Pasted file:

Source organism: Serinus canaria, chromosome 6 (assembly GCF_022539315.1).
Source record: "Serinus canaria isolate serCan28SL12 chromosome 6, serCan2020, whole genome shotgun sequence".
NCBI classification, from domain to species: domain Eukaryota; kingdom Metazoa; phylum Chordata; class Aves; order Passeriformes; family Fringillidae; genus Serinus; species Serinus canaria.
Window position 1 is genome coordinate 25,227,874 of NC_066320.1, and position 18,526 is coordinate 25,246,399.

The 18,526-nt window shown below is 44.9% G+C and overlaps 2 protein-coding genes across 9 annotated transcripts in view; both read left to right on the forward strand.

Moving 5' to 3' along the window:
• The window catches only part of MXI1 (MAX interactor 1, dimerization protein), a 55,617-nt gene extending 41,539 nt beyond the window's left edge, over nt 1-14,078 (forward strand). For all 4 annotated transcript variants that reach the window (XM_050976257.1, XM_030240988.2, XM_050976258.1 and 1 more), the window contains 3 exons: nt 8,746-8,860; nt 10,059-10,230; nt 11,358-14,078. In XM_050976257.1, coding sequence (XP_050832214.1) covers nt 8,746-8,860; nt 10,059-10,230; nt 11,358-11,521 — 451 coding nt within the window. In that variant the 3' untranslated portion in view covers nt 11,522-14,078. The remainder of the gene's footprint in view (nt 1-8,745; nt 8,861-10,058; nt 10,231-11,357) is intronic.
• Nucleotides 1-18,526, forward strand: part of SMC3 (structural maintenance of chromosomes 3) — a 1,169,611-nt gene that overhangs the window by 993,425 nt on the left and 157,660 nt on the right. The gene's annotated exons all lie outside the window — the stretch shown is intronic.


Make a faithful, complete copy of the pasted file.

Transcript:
Source organism: Serinus canaria, chromosome 6 (assembly GCF_022539315.1).
Source record: "Serinus canaria isolate serCan28SL12 chromosome 6, serCan2020, whole genome shotgun sequence".
NCBI classification, from domain to species: domain Eukaryota; kingdom Metazoa; phylum Chordata; class Aves; order Passeriformes; family Fringillidae; genus Serinus; species Serinus canaria.
Window position 1 is genome coordinate 25,227,874 of NC_066320.1, and position 18,526 is coordinate 25,246,399.

The 18,526-nt window shown below is 44.9% G+C and overlaps 2 protein-coding genes across 9 annotated transcripts in view; both read left to right on the forward strand.

Moving 5' to 3' along the window:
• The window catches only part of MXI1 (MAX interactor 1, dimerization protein), a 55,617-nt gene extending 41,539 nt beyond the window's left edge, over nt 1-14,078 (forward strand). For all 4 annotated transcript variants that reach the window (XM_050976257.1, XM_030240988.2, XM_050976258.1 and 1 more), the window contains 3 exons: nt 8,746-8,860; nt 10,059-10,230; nt 11,358-14,078. In XM_050976257.1, coding sequence (XP_050832214.1) covers nt 8,746-8,860; nt 10,059-10,230; nt 11,358-11,521 — 451 coding nt within the window. In that variant the 3' untranslated portion in view covers nt 11,522-14,078. The remainder of the gene's footprint in view (nt 1-8,745; nt 8,861-10,058; nt 10,231-11,357) is intronic.
• Nucleotides 1-18,526, forward strand: part of SMC3 (structural maintenance of chromosomes 3) — a 1,169,611-nt gene that overhangs the window by 993,425 nt on the left and 157,660 nt on the right. The gene's annotated exons all lie outside the window — the stretch shown is intronic.